There is one positive note…About half of the allied health professional jobs that will be required in the state by 2030 are entry-level positions, meaning a high school education is all that’s needed.

For all those allied health staffing agencies out there, it sounds as though CA is a good place to start marketing your services.

Click here to read the entire article: Dire Shortage Seen in Allied Health Professionals.

Travel Nurses: Where to go on next Assignment?

Nurses across the country are ending their summer stays on assignment and are looking for employment elsewhere.  The following five states have the highest demand for nurses and are great examples of places to explore while on the job. 

California: The weather here is intriguing; you could place yourself in snow or sun in the winter depending on where you choose to go.  It is estimated that CA will need about 300,000 RNs by 2016. 

Florida: The opportunity for RNs in this state only goes up over time.  Much of the population consists of 65 and older, however its exciting cities and nightlife are very appealing.  No snow here, either.

New York: This state speaks for itself, and will also be in great demand for RNs over the next decade.  There are plenty of interesting and fun things to do in the city.

Ohio: By 2016, 130,000 RNs will be needed in the Buckeye state.  Ohio has three major metropolitan areas including Cleveland, Columbus, and Cincinnati.  Cleveland’s professional sports teams and remodeled downtown should attract many RNs.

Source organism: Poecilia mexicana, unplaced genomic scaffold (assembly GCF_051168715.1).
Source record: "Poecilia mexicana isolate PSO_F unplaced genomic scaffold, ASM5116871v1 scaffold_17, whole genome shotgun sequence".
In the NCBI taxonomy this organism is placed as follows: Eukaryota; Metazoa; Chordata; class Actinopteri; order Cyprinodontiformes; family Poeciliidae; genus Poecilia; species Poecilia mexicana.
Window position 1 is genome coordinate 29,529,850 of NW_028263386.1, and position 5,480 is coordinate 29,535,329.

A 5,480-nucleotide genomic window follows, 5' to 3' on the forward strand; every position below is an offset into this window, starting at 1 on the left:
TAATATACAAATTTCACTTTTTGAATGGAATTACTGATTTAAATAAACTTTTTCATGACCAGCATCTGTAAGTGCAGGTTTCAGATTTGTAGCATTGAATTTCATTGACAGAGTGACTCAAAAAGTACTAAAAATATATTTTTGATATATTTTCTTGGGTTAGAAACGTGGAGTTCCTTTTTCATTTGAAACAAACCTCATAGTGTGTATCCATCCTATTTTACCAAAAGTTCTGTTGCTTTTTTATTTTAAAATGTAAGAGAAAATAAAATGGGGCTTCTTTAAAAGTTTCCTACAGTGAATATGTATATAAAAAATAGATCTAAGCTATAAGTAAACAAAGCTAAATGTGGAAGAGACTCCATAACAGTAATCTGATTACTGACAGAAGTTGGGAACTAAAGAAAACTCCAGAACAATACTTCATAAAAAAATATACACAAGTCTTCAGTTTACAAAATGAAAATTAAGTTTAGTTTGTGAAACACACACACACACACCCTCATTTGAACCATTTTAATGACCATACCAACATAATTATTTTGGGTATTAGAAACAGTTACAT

Pennsylvania: Currently, there are 17,000 health care workers needed throughout PA.  Philly and Pittsburgh are two cities with extraordinary historical sites. 

The whole country is currently running on a shortage of RNs.  These five states would be great for traveling nurses, but they should not be limited to these five.

MD Trying to Prevent Nursing Shortage

Washington Post staff reporter, Rick Rojas, recently wrote an article documenting the incredible efforts going on in Maryland to increase the number of nurses as well as nursing educators.  The Maryland Hospital Association plan to give $15.5 million over the next five years to 17 MD nursing schools to increase the number of students they can accept in their programs, which should also increase the number of nurses in the state.  The grant money will be coming from a number of sources, but mainly from healthcare providers, insurers, and individual donors all worrisome over the inevitable nursing shortage. 

The number of patients filling doctors’ offices is growing at an alarming rate in MD.  Catherine Crowley, VP of the Maryland Hospital Association, explains that with life expectancies going up due to more healthy and active citizens, Maryland will need 10,000 more nurses than it currently has in order to meet the needs of patients. 

According to Nancy Fiedler, a spokeswoman for the Maryland Hospital Association, the average age for a nurse in MD is 47, and about 43% of all nurses plan on retiring sometime in the next three years.  Crowley says the problem is further developed when approximately 1,000 qualified nursing school applicants are turned down each year due to inadequate faculty numbers and classroom space.